Gilt Faconnee is a metal thread that’s new to me. I’ve never used it before, and when I saw it the first time, I thought, “Hm. This is different.”
In a sense, it is different. But in another sense, it isn’t.
This is gilt faconnee. The name is odd – translated, I think it means “shaped,” “fashioned,” and maybe at a stretch, we could say “crimped.” And if you take it at its literal value, it is shaped – it’s a “shaped” check purl.
This is check purl, cut into chips for sewing onto a goldwork project. I used it a bit in my goldwork pomegranate, if you’d like to see how purl chips can be used in goldwork.
You can see that check purl (also known as bright check purl and frieze brilliant) is shaped, too, in a sense. See the faceted look to it? These facets give it a really nice sparkle!
Faconnee sparkles, too. But there’s a little something extra to this thread, that differentiates it from bright check purl.
Notice that there’s an extra ridge in the thread, that gives it a kind of “spiral wrap” around the tube.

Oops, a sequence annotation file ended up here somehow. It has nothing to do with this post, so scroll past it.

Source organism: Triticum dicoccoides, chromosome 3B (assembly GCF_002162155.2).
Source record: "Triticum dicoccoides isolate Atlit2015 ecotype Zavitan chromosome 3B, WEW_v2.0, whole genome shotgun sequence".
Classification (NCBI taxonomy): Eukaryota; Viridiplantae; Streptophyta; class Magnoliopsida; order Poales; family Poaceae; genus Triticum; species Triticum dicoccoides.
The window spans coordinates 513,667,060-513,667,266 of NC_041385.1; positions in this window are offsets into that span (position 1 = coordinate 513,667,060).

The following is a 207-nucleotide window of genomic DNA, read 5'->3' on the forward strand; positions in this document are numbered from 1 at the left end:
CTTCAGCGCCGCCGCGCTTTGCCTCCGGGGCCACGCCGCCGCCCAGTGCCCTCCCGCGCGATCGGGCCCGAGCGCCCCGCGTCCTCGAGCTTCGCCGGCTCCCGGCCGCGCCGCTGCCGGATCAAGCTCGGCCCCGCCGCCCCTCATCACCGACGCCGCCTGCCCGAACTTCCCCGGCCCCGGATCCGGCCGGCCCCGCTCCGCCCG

Up close, you can see this spiral jutting out from the rest of the thread, like tiny flower petals. Oooooh. Sparklies. I do so love them!
Purls are tube-like springs made of gold wire, and they’re pretty much all the same type of metal wire, just treated differently as each type is made. From left to right, there’s smooth purl, which is a very smooth, bright and shiny tube; next to that is a “rough” purl, which is still smooth, but the gold isn’t as shiny – it has a nice gleam, but not a high shine; next, is the gilt faconnee, and last is the bright check purl.
The gilt faconnee is not quite as faceted as the bright check purl, but that extra little jutting spiral around the thread gives the faconnee a really pretty texture.
So there’s another real metal thread to add to your arsenal.
Some day, I’ll try out this neat little metal thread. In the meantime, if you have any ideas for it, I’d love to hear them! Have you ever used faconnee in a goldwork project? Any tips? Feel free to leave a comment below!
You can find gilt faconnee at your favorite needlework shop that carries goldwork supplies. If you don’t have such a shop close by (how many of us do?!), you can order it online. Hedgehog Handworks (in the US) carries a good selection of real metal threads at reasonable prices, and can always special order anything not on hand. Tanja Berlin (Canada) is another excellent source for goldwork supplies. In the UK, you’ll find supplies through various sources, such as Golden Threads, and Benton & Johnson. In Australia, try Alison Cole Embroidery, Mary Brown Designs, and Jane Nicholas Embroidery.